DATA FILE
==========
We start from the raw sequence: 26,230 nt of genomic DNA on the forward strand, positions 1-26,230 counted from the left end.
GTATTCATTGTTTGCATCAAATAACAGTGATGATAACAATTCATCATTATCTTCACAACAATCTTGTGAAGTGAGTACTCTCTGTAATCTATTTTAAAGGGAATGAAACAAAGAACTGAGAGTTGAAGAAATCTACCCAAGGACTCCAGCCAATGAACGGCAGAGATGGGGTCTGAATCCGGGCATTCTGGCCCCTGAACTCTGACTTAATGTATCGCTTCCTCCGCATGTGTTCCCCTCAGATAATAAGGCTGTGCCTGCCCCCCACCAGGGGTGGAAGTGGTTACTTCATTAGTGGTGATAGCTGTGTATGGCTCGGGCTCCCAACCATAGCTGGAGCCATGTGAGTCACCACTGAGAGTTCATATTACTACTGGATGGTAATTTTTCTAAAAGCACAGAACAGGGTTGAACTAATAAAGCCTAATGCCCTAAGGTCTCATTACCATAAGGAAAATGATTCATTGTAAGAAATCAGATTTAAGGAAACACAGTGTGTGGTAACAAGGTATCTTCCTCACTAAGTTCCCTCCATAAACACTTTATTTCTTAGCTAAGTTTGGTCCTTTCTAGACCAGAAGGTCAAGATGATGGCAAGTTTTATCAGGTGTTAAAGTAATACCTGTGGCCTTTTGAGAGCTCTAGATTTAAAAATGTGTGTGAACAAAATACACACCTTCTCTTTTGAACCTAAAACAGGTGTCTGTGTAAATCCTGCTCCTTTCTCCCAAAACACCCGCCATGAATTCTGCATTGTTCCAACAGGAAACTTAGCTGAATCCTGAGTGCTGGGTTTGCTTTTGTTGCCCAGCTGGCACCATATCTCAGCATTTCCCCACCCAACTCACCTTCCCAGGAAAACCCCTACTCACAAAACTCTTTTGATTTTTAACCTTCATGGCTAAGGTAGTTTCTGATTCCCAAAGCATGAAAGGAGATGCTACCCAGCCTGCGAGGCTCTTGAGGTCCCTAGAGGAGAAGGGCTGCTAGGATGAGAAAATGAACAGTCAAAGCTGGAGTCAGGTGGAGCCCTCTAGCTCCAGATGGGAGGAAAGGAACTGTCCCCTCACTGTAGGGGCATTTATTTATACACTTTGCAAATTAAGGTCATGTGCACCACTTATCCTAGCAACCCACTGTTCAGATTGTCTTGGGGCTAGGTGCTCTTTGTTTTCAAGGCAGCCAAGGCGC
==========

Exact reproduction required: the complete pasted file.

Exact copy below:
We start from the raw sequence: 26,230 nt of genomic DNA on the forward strand, positions 1-26,230 counted from the left end.
GTATTCATTGTTTGCATCAAATAACAGTGATGATAACAATTCATCATTATCTTCACAACAATCTTGTGAAGTGAGTACTCTCTGTAATCTATTTTAAAGGGAATGAAACAAAGAACTGAGAGTTGAAGAAATCTACCCAAGGACTCCAGCCAATGAACGGCAGAGATGGGGTCTGAATCCGGGCATTCTGGCCCCTGAACTCTGACTTAATGTATCGCTTCCTCCGCATGTGTTCCCCTCAGATAATAAGGCTGTGCCTGCCCCCCACCAGGGGTGGAAGTGGTTACTTCATTAGTGGTGATAGCTGTGTATGGCTCGGGCTCCCAACCATAGCTGGAGCCATGTGAGTCACCACTGAGAGTTCATATTACTACTGGATGGTAATTTTTCTAAAAGCACAGAACAGGGTTGAACTAATAAAGCCTAATGCCCTAAGGTCTCATTACCATAAGGAAAATGATTCATTGTAAGAAATCAGATTTAAGGAAACACAGTGTGTGGTAACAAGGTATCTTCCTCACTAAGTTCCCTCCATAAACACTTTATTTCTTAGCTAAGTTTGGTCCTTTCTAGACCAGAAGGTCAAGATGATGGCAAGTTTTATCAGGTGTTAAAGTAATACCTGTGGCCTTTTGAGAGCTCTAGATTTAAAAATGTGTGTGAACAAAATACACACCTTCTCTTTTGAACCTAAAACAGGTGTCTGTGTAAATCCTGCTCCTTTCTCCCAAAACACCCGCCATGAATTCTGCATTGTTCCAACAGGAAACTTAGCTGAATCCTGAGTGCTGGGTTTGCTTTTGTTGCCCAGCTGGCACCATATCTCAGCATTTCCCCACCCAACTCACCTTCCCAGGAAAACCCCTACTCACAAAACTCTTTTGATTTTTAACCTTCATGGCTAAGGTAGTTTCTGATTCCCAAAGCATGAAAGGAGATGCTACCCAGCCTGCGAGGCTCTTGAGGTCCCTAGAGGAGAAGGGCTGCTAGGATGAGAAAATGAACAGTCAAAGCTGGAGTCAGGTGGAGCCCTCTAGCTCCAGATGGGAGGAAAGGAACTGTCCCCTCACTGTAGGGGCATTTATTTATACACTTTGCAAATTAAGGTCATGTGCACCACTTATCCTAGCAACCCACTGTTCAGATTGTCTTGGGGCTAGGTGCTCTTTGTTTTCAAGGCAGCCAAGGCGC